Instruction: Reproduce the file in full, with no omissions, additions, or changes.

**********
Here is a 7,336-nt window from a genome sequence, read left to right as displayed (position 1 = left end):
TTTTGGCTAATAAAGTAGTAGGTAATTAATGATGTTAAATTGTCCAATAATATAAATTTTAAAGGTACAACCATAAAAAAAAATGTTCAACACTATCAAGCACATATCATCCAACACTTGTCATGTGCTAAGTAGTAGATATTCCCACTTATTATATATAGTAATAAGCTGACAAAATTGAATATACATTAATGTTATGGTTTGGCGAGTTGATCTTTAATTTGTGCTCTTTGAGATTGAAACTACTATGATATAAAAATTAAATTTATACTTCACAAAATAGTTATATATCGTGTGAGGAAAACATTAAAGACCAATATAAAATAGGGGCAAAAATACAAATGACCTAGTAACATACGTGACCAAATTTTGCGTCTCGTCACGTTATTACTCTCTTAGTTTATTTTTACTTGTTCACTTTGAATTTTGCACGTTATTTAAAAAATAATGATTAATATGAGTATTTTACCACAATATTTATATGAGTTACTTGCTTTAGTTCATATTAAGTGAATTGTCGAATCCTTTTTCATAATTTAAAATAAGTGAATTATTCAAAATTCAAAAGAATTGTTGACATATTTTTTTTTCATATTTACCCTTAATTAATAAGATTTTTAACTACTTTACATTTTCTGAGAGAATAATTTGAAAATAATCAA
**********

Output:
Here is a 7,336-nt window from a genome sequence, read left to right as displayed (position 1 = left end):
TTTTGGCTAATAAAGTAGTAGGTAATTAATGATGTTAAATTGTCCAATAATATAAATTTTAAAGGTACAACCATAAAAAAAAATGTTCAACACTATCAAGCACATATCATCCAACACTTGTCATGTGCTAAGTAGTAGATATTCCCACTTATTATATATAGTAATAAGCTGACAAAATTGAATATACATTAATGTTATGGTTTGGCGAGTTGATCTTTAATTTGTGCTCTTTGAGATTGAAACTACTATGATATAAAAATTAAATTTATACTTCACAAAATAGTTATATATCGTGTGAGGAAAACATTAAAGACCAATATAAAATAGGGGCAAAAATACAAATGACCTAGTAACATACGTGACCAAATTTTGCGTCTCGTCACGTTATTACTCTCTTAGTTTATTTTTACTTGTTCACTTTGAATTTTGCACGTTATTTAAAAAATAATGATTAATATGAGTATTTTACCACAATATTTATATGAGTTACTTGCTTTAGTTCATATTAAGTGAATTGTCGAATCCTTTTTCATAATTTAAAATAAGTGAATTATTCAAAATTCAAAAGAATTGTTGACATATTTTTTTTTCATATTTACCCTTAATTAATAAGATTTTTAACTACTTTACATTTTCTGAGAGAATAATTTGAAAATAATCAA